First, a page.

What to plant and do in the Melbourne garden this month
The days are long and the heat is definitely about to set in. Early summer is a beautiful time to while away the hours in the garden by continuing with successional sowings of the main warm weather crops and to start Brussel’s sprouts and swedes for winter harvest, it seems a long, long way away but these brassicas will need a decent growing period before it gets cool again.
What to plant…
= sow seeds in ground
= sow seeds in cloche / greenhouse
= plant in ground
For those nightshade summer crops it’s best to be going straight to seedlings:
- capsicum & chillies
You’re going to want some herbs to eat them with, and you can never have too much basil!
- spring onion
Cucurbits (cucumber family) for the win. You can still grow from seed, but seedlings might give you a bit of a head start.
You can create ‘three sisters’ companion planting with a cucurbit and a climbing bean and corn. Usually it’s best to just grow the latter two from seed.
Leafy greens can be planted now too.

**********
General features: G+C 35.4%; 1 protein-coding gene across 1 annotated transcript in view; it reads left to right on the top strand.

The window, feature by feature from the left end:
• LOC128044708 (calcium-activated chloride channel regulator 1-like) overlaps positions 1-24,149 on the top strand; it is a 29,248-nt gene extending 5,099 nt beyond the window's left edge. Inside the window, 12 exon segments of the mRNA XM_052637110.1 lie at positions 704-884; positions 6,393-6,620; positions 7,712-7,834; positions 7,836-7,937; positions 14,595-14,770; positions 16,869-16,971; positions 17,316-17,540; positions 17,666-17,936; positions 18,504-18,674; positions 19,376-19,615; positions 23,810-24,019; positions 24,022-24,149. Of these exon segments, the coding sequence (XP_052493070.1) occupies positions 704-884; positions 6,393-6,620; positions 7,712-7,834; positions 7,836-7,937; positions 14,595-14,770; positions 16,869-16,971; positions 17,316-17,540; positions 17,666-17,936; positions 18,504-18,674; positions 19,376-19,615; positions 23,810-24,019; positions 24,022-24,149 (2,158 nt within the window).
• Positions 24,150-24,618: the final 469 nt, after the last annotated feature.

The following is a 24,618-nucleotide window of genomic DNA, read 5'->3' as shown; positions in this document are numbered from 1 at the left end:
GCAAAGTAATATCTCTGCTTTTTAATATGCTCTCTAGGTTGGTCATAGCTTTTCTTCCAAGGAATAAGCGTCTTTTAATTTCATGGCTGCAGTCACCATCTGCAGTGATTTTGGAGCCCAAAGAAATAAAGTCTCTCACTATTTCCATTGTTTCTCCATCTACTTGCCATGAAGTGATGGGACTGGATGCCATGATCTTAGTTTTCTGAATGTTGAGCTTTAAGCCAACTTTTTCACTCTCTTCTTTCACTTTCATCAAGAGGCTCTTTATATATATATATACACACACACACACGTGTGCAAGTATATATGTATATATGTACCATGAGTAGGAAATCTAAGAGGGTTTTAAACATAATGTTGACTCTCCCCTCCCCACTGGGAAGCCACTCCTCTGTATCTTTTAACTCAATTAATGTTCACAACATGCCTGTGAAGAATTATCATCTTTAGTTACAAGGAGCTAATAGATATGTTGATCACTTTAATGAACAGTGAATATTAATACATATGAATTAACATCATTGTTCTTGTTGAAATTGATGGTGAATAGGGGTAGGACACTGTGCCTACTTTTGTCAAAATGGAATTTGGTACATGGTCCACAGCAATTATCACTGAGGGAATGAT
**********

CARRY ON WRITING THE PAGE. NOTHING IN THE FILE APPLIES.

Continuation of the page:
- Asian brassicas (wombok, bok choi, etc.)
- Brussel’s sprouts
- silverbeet & rainbow chard
- sweet potato (yes we eat its delicious greens as well its tubers)
Why not also plant some:
- cape gooseberry & tomatillo
In the Orchard
- Regularly deep water your young trees to enable them to thrive and develop a strong root system. Also keep the water up to berries after you’ve harvested all that delicious fruit. This will make sure next year’s crop is just as bountiful.
- Mulch in your orchard and you won’t lose precious water to evaporation.
- Keep pinching out any shoots that you see straying in the wrong direction – that will save you from heavier pruning later.
- A little potash sprinkled around trees that are developing fruit will also help ensure a tasty harvest next year.
Weeds as nurse plants
If you pull out all your weeds and then plant your little seedlings, hungry slugs and snail can wipe out your babies overnight! You’re probably going to want to give your slugs and snails an alcoholic death anyway with a beer trap. But we like to use our weeds as soil protectors and deterrents to nurse our seedlings to health. Rather than pull out all the weeds, we might make pull out a section where we are planting. And then progressively weed around our veggies as they grow, adding the weeds to the compost or layering them under a thin layer of mulch, so they feed the soil. In the meantime they’ve been filling in the gaps, and we’re capturing all that sunlight. Pictured is the very edible chickweed, so it can go in the salad too. (Find out more at one of Adam’s Edible Weed Walks.)